What do you do in your bed?
Not such a simple question. Beds are more often than not a personal space, not just a place to sleep.
If you think back to your teens, I’ll bet there were times when you lay on your bed and thought about your latest crush, learned some lyrics from your latest favourite band or singer, read a book, wrote in your diary or read a secret letter?
For most people their bed is not just a utilitarian furniture installation keep only for sleeping. There is a degree of ‘haven’ to a bed, and I guess that’s why I value my own bed even more so because I am able to make it my haven and invite my husband in to share it when we want to. (And not let him in when I don’t)
I recently spoke to a friend who in the middle of our conversation excitedly blurted out “I’ve got something to tell you”. Talk about ominous! Talk about how MANY thoughts can race through my brain in two seconds!
Her revelation was that her husband and her had moved to separate rooms after 25 years of marriage.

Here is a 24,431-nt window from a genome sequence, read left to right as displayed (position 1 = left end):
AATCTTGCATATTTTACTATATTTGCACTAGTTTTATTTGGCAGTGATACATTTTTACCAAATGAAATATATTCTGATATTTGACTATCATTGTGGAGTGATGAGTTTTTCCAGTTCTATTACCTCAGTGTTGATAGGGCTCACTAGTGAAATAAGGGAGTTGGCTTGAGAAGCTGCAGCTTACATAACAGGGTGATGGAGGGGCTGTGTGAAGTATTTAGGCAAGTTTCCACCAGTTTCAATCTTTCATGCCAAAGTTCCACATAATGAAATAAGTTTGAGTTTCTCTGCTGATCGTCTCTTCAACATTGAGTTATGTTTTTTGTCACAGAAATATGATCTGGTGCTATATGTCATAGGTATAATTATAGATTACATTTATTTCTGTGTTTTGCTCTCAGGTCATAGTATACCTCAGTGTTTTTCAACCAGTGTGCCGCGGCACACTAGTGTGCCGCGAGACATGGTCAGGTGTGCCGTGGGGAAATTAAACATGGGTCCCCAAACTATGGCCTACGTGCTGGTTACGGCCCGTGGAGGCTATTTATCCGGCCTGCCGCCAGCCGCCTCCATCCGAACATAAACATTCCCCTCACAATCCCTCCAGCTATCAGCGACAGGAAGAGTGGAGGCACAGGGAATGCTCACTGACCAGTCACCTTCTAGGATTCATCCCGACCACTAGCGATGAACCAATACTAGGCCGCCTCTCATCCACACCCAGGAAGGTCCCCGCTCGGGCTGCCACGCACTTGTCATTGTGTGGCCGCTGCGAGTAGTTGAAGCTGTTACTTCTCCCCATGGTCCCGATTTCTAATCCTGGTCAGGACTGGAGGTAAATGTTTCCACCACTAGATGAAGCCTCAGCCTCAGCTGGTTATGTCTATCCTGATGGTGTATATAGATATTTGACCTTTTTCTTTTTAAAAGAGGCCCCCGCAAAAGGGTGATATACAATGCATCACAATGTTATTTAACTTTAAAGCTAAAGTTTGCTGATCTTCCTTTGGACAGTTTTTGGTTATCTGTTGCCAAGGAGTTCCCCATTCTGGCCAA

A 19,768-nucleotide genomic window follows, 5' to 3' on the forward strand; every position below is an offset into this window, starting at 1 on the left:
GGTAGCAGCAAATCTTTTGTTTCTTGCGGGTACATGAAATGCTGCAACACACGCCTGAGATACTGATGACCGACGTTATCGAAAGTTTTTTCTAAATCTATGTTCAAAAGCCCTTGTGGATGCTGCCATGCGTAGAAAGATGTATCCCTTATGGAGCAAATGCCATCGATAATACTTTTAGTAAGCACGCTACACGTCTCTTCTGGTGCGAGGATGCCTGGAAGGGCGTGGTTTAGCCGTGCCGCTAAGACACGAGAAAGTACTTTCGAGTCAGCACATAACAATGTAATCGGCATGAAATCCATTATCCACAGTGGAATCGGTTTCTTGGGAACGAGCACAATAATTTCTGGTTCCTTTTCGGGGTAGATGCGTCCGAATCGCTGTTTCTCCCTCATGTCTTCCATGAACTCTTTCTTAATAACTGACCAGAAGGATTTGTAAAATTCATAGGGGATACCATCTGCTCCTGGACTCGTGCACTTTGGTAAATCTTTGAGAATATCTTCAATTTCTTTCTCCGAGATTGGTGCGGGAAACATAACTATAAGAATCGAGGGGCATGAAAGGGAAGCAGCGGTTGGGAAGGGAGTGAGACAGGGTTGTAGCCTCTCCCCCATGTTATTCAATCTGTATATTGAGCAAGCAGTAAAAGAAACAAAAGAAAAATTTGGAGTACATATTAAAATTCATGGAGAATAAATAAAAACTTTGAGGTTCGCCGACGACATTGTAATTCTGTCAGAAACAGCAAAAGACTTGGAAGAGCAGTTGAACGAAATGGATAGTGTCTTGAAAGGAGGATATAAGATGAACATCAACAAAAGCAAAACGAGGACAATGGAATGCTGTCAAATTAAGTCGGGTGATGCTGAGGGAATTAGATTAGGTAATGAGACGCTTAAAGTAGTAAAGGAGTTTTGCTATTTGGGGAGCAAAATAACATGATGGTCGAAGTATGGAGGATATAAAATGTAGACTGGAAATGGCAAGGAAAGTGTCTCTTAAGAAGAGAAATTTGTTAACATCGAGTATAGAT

Without too many details, she spoke mostly of the bliss of having her own space for the first time since she was a daughter living at home – about 30+ years ago. When telling me about the new domestic arrangements the tone of her voice lightened and her adjectives became excited and happy.
Knowing my thoughts on the subject, she was very excited to tell me about the move.
Knowing my thoughts on the subject, I was even more excited to hear her tell me about the move.
She was quite ‘chuffed’ to also report that they were fighting less, both feeling physically better and having more sex. She had noted that now she was more rested and less resentful, she was rediscovering parts of her relationship long lost. I couldn’t be more happy for her – she had ticked every box that I advocate is a good reason to sleep separately. She was a star pupil!
It’s not that I’m out there telling everyone to sleep apart, but I do enjoy hearing the tales of yet another person who has realised that getting sleep and, in this case, reclaiming some identity, can be positive and affirming.
I’m thinking of contact the local news stations. This is a story worthy of one of those 30 second feel good slots at the end of the news. You know the ones… a kitten being rescued from a tree, a community rallying to fix the garden of a pensioner, the ones that warm your heart.
“Couple realises that separate beds is not the end of the world, but possibly the beginning of a new phase of their life…..”
While I think I will struggle to convince the new stations that it’s worthy of air time, it makes me feel all warm and fuzzy and say “ahhhhhh”.